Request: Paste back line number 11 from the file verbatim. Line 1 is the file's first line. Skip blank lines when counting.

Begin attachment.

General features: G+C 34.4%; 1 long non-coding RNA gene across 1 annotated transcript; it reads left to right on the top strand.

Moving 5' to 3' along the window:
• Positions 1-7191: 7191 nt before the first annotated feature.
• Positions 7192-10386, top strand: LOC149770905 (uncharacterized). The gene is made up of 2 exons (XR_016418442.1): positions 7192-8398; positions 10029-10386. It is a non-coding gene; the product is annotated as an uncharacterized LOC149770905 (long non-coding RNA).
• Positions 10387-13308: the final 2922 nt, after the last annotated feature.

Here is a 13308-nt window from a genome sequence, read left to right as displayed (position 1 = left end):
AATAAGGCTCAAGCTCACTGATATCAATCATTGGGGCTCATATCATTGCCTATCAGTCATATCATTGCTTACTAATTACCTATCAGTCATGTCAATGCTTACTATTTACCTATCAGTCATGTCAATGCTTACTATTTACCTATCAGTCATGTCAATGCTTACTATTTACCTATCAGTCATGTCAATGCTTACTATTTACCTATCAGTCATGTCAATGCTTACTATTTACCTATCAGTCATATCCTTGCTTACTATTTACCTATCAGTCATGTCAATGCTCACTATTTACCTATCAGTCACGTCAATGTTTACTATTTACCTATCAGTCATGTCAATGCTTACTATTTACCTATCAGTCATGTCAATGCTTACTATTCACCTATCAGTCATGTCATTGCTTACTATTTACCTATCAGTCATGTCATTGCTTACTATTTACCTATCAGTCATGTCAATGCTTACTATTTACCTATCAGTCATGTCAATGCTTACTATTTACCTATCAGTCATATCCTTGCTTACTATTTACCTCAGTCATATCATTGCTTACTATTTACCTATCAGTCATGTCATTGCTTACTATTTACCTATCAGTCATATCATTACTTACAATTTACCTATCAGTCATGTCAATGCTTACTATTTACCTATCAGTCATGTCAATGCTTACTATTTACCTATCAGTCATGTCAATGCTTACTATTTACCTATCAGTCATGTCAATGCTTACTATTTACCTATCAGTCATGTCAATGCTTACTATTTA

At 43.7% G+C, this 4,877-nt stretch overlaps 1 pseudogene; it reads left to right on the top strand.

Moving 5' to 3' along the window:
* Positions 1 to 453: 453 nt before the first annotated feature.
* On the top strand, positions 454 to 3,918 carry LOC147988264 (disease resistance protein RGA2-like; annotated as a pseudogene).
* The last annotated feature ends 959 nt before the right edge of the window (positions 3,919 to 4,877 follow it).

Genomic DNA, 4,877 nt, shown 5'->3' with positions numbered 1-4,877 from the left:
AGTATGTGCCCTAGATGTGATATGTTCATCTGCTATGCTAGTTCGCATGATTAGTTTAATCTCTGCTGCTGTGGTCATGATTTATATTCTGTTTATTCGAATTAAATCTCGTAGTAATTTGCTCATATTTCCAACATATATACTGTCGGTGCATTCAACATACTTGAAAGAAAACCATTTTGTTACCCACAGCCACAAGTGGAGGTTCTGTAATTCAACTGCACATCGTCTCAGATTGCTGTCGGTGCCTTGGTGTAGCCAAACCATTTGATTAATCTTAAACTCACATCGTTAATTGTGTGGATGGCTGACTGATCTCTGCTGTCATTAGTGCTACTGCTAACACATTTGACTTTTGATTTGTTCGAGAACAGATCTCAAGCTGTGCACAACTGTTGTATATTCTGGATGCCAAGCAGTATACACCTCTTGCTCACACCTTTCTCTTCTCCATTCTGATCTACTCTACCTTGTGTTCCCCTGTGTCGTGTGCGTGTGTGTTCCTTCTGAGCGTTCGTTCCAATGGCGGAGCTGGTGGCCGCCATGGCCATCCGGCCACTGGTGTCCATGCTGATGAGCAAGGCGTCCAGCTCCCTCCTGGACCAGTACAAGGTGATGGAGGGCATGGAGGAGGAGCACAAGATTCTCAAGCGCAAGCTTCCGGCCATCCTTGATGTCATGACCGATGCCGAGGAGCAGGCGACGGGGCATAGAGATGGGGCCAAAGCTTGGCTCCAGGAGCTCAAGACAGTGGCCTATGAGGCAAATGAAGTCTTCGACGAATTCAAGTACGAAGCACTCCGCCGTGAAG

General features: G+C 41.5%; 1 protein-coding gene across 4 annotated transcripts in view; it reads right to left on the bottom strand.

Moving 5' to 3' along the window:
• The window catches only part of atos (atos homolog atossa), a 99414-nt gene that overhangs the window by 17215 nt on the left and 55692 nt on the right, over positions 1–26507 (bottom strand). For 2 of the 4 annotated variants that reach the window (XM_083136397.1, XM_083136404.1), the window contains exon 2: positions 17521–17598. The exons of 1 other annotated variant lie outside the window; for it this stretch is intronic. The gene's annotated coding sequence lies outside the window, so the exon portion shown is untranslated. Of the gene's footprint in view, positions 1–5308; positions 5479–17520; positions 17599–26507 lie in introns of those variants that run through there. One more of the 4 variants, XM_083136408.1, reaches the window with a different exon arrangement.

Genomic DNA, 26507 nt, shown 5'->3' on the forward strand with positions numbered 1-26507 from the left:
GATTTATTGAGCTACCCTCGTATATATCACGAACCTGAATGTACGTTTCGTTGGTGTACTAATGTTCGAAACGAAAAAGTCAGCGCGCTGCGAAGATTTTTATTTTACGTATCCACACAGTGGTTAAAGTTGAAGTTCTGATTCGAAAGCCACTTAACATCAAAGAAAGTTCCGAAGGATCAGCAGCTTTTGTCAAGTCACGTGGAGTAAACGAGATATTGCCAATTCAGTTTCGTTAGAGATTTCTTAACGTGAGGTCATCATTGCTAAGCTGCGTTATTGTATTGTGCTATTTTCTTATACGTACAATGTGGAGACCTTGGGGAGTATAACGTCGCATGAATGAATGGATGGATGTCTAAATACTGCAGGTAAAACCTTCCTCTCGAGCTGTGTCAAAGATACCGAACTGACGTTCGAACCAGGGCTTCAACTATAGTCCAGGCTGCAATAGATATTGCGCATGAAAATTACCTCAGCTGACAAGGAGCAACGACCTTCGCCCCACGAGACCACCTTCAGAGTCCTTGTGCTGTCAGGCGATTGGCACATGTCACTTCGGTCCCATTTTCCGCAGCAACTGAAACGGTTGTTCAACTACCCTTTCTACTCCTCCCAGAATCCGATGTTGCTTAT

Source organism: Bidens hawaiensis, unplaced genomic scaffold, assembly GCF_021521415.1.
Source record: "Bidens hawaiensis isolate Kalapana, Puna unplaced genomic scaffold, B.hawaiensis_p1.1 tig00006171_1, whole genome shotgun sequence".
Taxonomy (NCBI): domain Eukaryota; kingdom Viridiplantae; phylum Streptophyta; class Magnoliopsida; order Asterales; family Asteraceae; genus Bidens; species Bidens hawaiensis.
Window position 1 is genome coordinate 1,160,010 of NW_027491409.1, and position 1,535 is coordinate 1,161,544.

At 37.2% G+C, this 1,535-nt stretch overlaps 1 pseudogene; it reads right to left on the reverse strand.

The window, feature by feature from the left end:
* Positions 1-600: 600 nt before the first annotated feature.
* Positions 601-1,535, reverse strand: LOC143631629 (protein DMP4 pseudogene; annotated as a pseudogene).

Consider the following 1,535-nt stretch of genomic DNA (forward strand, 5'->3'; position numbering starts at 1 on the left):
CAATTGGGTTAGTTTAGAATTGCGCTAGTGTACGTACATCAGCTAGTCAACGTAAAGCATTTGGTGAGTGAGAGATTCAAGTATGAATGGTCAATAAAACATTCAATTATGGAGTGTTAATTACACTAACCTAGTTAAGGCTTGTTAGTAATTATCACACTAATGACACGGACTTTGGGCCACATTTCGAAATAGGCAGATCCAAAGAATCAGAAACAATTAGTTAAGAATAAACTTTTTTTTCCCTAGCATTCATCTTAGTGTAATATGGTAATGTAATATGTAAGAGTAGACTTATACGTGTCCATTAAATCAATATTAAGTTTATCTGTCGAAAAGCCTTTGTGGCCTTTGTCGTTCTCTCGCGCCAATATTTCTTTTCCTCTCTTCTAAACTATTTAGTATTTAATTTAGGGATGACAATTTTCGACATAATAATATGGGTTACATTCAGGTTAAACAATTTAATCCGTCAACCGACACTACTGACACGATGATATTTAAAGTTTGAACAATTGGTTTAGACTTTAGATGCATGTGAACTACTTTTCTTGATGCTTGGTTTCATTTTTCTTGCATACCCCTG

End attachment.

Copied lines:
* On the top strand, positions 454 to 3,918 carry LOC147988264 (disease resistance protein RGA2-like; annotated as a pseudogene).